TRENTON – A Senate panel is poised to take up proposed legislation that would require certain state agencies with state-owned vehicles to reduce their motor fleet by 10 percent each year for five years.
The legislation, S1983, would reduce the number of state vehicles in the Garden State’s executive branch over the next five years. The Senate State Government, Wagering, Tourism and Historic Preservation Committee is slated to discuss the bill Thursday.
The proposal, sponsored by Sen. Jeff Van Drew, (D-1), Dennis, would exempt the divisions of State Police and Gaming enforcement, as well as the Department of Law and Public Safety, from the proposed rules.
If the bill were adopted, the State Treasurer would be required to prepare a cost analysis of New Jersey’s vehicle fleet within six months of the legislation’s effective date, according to the bill. Following the treasurer’s report, a panel would be formed to review and approve or modify the cost analysis report.
The panel would be comprised of the State Treasurer, a member of the governor’s staff, and representatives from three state agencies with the most state vehicles, according to the bill.
Additionally, any requests for new state vehicles, not including replacement vehicles, would need to be approved by the panel, which would have final say over whether to approve or deny new vehicle requests.
Another item on the agenda, A720/S2090, would require state employees to receive their paychecks by direct deposit.
The measure would also require state workers to obtain their federal W-2 forms from the Internet.
The bill, sponsored by Sen. Bob Gordon, (D-38), Fair Lawn, and Assemblyman Ruben Ramos Jr., (D-33), Hoboken, would require state workers to be paid by direct deposit beginning July 1, 2014. The bill also allows counties, municipalities and local school districts to opt for mandatory direct deposit for all employees.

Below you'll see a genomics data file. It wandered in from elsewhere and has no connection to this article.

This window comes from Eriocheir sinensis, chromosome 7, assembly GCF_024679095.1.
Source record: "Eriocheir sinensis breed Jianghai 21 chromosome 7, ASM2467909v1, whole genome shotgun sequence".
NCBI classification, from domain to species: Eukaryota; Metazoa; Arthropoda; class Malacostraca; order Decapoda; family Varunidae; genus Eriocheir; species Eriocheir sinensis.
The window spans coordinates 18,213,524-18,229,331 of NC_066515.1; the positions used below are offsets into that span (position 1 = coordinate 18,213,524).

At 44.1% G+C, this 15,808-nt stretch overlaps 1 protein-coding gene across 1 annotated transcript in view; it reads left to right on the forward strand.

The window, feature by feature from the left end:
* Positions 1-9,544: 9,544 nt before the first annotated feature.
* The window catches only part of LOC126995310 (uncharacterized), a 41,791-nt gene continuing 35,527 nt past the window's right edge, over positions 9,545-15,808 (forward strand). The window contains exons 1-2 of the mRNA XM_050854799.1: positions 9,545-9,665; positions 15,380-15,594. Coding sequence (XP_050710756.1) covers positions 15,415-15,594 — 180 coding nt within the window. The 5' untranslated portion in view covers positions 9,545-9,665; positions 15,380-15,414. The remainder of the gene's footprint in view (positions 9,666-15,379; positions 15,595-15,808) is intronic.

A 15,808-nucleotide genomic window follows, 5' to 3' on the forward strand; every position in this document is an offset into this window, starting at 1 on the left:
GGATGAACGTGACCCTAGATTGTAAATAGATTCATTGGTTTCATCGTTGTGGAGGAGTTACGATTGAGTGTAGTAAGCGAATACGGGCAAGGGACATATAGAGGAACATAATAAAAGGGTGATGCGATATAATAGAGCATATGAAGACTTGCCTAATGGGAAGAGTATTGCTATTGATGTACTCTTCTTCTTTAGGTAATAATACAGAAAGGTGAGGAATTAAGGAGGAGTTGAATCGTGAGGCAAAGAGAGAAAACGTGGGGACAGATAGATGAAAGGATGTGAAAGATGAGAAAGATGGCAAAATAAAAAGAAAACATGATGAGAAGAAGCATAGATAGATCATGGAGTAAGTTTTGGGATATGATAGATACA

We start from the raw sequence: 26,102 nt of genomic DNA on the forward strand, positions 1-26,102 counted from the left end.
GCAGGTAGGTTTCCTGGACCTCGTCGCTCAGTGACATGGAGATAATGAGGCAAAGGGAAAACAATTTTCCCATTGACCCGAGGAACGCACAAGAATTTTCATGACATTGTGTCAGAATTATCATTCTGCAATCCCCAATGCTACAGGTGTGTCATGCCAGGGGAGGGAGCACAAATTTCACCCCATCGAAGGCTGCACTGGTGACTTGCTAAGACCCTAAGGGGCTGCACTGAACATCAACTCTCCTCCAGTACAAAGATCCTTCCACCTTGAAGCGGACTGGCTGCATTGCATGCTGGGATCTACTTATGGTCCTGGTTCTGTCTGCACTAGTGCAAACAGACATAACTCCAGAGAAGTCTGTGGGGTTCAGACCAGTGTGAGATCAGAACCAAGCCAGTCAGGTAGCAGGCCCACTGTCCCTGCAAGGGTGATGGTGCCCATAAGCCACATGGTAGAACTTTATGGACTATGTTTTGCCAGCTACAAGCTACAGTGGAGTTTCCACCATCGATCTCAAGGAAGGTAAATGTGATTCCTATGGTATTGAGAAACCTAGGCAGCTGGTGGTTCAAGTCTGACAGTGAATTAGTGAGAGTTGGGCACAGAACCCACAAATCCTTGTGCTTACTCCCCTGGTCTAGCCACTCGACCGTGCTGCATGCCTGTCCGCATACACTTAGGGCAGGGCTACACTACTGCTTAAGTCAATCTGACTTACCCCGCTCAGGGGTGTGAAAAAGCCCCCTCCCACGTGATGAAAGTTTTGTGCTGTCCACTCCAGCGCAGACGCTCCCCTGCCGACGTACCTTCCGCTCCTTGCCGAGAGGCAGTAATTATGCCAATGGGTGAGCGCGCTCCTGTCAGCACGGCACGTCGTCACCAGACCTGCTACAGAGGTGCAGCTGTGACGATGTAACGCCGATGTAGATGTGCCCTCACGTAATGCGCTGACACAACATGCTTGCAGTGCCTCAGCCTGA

The Office of Legislative Services expects the measure would save the state nearly $62,000 in Fiscal Year 2012, nearly $233,000 in FY 2013 and more than $248,000 in FY 2014. The savings are net of personnel and programming costs necessary to implement the requirements of the bill and to administer the program on an ongoing basis, according to an Office of Legislative Services fiscal note.
The bill was held last month during a committee hearing after opponents said the measure would unfairly harm state workers who don’t maintain bank accounts. They argued some people don’t open bank accounts for various reasons, including the cost of certain bank fees, for example.
Opponents also raised concerns about requiring workers to access their federal tax forms from the Internet.
The same panel will also discuss S2167, which would permanently bar anyone convicted of certain crimes involving government contracts from bidding for any future state contracts.
The proposal, sponsored by Sen. Shirley Turner, (D-15), Lawrence, would require the state’s Attorney General to maintain and publish a public list of “permanently debarred persons” and prohibit those individuals from doing business with the state in the future.
Any company seeking to contract with a government entity would be required to file written certification affirming that neither they nor their subcontractors are permanently debarred.